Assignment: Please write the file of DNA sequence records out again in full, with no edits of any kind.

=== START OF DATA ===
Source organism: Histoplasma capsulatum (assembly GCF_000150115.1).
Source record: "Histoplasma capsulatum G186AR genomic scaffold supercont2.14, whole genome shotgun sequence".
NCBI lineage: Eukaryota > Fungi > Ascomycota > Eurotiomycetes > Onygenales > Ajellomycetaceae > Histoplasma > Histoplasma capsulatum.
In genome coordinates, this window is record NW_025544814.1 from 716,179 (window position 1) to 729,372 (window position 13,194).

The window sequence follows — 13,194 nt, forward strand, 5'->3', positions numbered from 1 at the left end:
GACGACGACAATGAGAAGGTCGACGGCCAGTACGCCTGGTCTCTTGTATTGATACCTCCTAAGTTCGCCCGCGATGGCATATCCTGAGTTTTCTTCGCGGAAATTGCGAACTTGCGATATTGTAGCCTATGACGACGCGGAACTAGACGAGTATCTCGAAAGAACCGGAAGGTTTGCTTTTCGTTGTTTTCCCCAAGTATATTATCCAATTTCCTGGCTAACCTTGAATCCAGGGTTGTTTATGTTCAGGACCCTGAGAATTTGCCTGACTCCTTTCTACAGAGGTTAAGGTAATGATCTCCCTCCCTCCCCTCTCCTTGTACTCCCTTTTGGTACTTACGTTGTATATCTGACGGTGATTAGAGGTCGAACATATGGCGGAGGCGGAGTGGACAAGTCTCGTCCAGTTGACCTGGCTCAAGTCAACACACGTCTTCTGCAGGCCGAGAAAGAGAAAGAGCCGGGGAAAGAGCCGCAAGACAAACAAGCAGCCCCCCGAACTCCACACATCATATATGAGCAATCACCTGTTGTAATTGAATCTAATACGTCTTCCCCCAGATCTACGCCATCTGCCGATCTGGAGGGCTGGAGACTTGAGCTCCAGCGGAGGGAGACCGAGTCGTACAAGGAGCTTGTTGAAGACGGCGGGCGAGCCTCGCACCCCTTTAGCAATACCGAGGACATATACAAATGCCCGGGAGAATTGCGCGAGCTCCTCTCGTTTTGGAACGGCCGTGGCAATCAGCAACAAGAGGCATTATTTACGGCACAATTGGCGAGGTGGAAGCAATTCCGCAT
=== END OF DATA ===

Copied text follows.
Source organism: Histoplasma capsulatum (assembly GCF_000150115.1).
Source record: "Histoplasma capsulatum G186AR genomic scaffold supercont2.14, whole genome shotgun sequence".
NCBI lineage: Eukaryota > Fungi > Ascomycota > Eurotiomycetes > Onygenales > Ajellomycetaceae > Histoplasma > Histoplasma capsulatum.
In genome coordinates, this window is record NW_025544814.1 from 716,179 (window position 1) to 729,372 (window position 13,194).

The window sequence follows — 13,194 nt, forward strand, 5'->3', positions numbered from 1 at the left end:
GACGACGACAATGAGAAGGTCGACGGCCAGTACGCCTGGTCTCTTGTATTGATACCTCCTAAGTTCGCCCGCGATGGCATATCCTGAGTTTTCTTCGCGGAAATTGCGAACTTGCGATATTGTAGCCTATGACGACGCGGAACTAGACGAGTATCTCGAAAGAACCGGAAGGTTTGCTTTTCGTTGTTTTCCCCAAGTATATTATCCAATTTCCTGGCTAACCTTGAATCCAGGGTTGTTTATGTTCAGGACCCTGAGAATTTGCCTGACTCCTTTCTACAGAGGTTAAGGTAATGATCTCCCTCCCTCCCCTCTCCTTGTACTCCCTTTTGGTACTTACGTTGTATATCTGACGGTGATTAGAGGTCGAACATATGGCGGAGGCGGAGTGGACAAGTCTCGTCCAGTTGACCTGGCTCAAGTCAACACACGTCTTCTGCAGGCCGAGAAAGAGAAAGAGCCGGGGAAAGAGCCGCAAGACAAACAAGCAGCCCCCCGAACTCCACACATCATATATGAGCAATCACCTGTTGTAATTGAATCTAATACGTCTTCCCCCAGATCTACGCCATCTGCCGATCTGGAGGGCTGGAGACTTGAGCTCCAGCGGAGGGAGACCGAGTCGTACAAGGAGCTTGTTGAAGACGGCGGGCGAGCCTCGCACCCCTTTAGCAATACCGAGGACATATACAAATGCCCGGGAGAATTGCGCGAGCTCCTCTCGTTTTGGAACGGCCGTGGCAATCAGCAACAAGAGGCATTATTTACGGCACAATTGGCGAGGTGGAAGCAATTCCGCAT